There is an entire project team behind our analogue missions to Mars. The project was made possible with the contribution of extraordinary people who belong to supportive organisations. 
We had many brainstorm meetings and ideas run. We set goals, talked about our mission, our objectives and why on Earth undertaking this misson to 'Mars'.   

There are four main areas where we decided that we could contribute our knowledge and expertise to "Creating science citizens for the 21st century".

Need for increasing student engagement in science

A paper called "Inspired by science" and commissioned by the Royal Society and the Prime Minister's Chief Science Advisor New Zealand Council for Educational Research stated in August 2010:

Changes in society, schooling and science itself, coupled with a lack of clarity of the purpose of science education, have produced school science programmes that are not optimally meeting the needs of any of our students -- neither high achievers headed for science related careers nor the majority who need science for citizenship. Solving this problem requires a long term strategy that takes into account purposes, pedagogies, assessment practices, teacher beliefs and values, resources and the wider community" (Inspired by science, A paper commissioned by the Royal Society and the Prime Minister's Chief Science Advisor A. Bull, J. Gilbert, H. Barwick, R. Hipkins and R. Baker, New Zealand Council for Educational Research, August 2010)

Building scientifically literate population is essential for the future success of New Zealand industry. We would like to engage students in science at any early age and use space as a hook for getting them interested. Identifying opportunities for student engagement in ongoing research can provide the link to draw them to a future in science.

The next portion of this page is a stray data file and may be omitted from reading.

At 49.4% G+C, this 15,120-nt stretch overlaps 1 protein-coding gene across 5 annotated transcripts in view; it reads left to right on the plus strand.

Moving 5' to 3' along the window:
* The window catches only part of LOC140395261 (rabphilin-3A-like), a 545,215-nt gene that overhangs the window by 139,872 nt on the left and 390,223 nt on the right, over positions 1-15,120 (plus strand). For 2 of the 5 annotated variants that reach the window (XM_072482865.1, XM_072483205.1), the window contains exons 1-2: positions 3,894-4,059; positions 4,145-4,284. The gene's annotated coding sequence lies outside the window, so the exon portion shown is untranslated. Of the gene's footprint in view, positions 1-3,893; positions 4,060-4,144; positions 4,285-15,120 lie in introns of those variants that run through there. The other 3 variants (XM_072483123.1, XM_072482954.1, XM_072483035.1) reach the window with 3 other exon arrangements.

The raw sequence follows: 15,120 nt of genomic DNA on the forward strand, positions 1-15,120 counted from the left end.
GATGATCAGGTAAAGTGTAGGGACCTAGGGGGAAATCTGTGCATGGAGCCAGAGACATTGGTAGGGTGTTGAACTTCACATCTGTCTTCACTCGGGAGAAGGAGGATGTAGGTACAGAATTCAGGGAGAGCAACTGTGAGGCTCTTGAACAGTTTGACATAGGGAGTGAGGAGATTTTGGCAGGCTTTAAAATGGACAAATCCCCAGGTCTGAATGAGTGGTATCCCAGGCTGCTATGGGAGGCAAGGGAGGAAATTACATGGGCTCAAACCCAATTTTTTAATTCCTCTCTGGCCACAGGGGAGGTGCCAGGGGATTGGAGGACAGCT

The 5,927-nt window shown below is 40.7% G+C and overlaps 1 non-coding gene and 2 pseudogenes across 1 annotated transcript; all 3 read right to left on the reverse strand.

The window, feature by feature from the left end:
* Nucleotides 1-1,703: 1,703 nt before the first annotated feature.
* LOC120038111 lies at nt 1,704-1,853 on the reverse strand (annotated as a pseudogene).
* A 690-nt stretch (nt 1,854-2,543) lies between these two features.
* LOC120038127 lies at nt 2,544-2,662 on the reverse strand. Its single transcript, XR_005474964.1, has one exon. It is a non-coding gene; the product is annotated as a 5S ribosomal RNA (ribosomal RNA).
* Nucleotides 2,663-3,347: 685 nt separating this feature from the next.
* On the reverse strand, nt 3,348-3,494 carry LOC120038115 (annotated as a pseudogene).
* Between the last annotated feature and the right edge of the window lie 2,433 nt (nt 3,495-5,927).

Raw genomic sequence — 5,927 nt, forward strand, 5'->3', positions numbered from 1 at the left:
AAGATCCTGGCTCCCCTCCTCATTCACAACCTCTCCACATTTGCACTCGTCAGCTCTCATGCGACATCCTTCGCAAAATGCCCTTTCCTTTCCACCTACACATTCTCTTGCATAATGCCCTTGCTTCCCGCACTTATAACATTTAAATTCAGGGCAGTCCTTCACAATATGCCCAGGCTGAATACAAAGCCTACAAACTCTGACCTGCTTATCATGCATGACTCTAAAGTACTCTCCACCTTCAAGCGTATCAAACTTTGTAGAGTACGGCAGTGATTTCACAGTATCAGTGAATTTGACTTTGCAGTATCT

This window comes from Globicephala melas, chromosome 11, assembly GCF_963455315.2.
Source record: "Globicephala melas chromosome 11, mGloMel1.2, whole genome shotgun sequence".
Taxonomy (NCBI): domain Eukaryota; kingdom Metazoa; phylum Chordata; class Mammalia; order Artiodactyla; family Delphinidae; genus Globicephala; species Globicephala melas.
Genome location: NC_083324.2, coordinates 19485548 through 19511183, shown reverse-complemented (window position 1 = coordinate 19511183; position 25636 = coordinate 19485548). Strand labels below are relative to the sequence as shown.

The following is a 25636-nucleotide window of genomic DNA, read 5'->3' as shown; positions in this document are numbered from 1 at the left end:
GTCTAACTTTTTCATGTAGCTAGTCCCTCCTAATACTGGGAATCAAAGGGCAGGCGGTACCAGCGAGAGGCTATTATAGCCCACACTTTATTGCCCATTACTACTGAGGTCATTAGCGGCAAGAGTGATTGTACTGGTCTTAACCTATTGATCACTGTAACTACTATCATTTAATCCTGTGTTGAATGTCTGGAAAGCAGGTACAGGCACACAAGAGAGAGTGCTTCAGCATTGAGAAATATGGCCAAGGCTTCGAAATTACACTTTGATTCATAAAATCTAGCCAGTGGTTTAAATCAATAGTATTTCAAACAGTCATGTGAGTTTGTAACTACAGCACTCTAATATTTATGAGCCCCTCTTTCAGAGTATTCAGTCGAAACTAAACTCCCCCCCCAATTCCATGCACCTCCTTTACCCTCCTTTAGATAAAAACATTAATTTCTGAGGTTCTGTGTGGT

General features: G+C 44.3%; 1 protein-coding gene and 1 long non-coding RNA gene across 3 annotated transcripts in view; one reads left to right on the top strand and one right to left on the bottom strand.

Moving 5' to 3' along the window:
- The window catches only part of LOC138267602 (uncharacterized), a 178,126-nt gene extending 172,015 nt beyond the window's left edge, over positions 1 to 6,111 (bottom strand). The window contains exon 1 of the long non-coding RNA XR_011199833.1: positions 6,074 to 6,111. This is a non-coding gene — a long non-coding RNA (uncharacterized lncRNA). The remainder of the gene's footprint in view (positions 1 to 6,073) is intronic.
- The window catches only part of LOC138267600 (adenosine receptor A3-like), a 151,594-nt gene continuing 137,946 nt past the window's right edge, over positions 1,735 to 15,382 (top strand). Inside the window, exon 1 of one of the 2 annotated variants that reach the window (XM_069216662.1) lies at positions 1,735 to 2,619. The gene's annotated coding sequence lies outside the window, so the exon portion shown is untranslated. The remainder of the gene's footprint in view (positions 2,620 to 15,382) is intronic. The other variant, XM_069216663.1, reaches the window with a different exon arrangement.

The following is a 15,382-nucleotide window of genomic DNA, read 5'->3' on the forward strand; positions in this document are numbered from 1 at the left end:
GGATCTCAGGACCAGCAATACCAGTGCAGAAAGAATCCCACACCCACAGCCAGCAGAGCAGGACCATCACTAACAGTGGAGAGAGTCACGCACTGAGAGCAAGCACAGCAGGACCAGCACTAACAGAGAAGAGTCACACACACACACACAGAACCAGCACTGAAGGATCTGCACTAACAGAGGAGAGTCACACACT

Support the new 'Planet Earth and Beyond' curriculum

Earth and Space Science (ESS) is a new subject being introduced in 2012 for years 7-13, based on the Planet Earth and Beyond strand of the New Zealand curriculum. We are working with teachers to allow this expedition to be used for engaging students in this new subject, and to develop supporting education material that can be used in subsequent years for classwork.

Learning for the Mars Science Laboratory

In November 2011 the biggest rover ever built on Earth, Curiosity took off for Mars. It landed in August 2012. KiwiMars 2012 was an excellent prequel to learning activities based on the landing of the Mars Science Laboratory Rover on Mars. The future Mars analogue missions at MDRS will provide a great link to the science that Curiosity is sending back to Earth. 

Space education resources are not designed for a local audience

Teachers require relevant and ongoing resources and support to link student learning to the current Science Curriculum. A lot of the learning materials currently used in space science classes are produced abroad, and lack a New Zealand 'flavour'. We wanted to bring the Kiwi flavour in and make these resources relevant to our country. At the end of the day we should never forget that a great New Zealander, Sir William Pickering was a senior NASA luminary, heading of the Jet Propulsion Laboratory in Passadena for 22 years, where he pioneered the exploration of space.

To be effective, education needs inspiration

We hope that our audience will find inspiration here and we hope they will grow up to be the citizens of the 21st centuries that we dream will take humanity forward.

Haritina Mogosanu

Proud Project Lead


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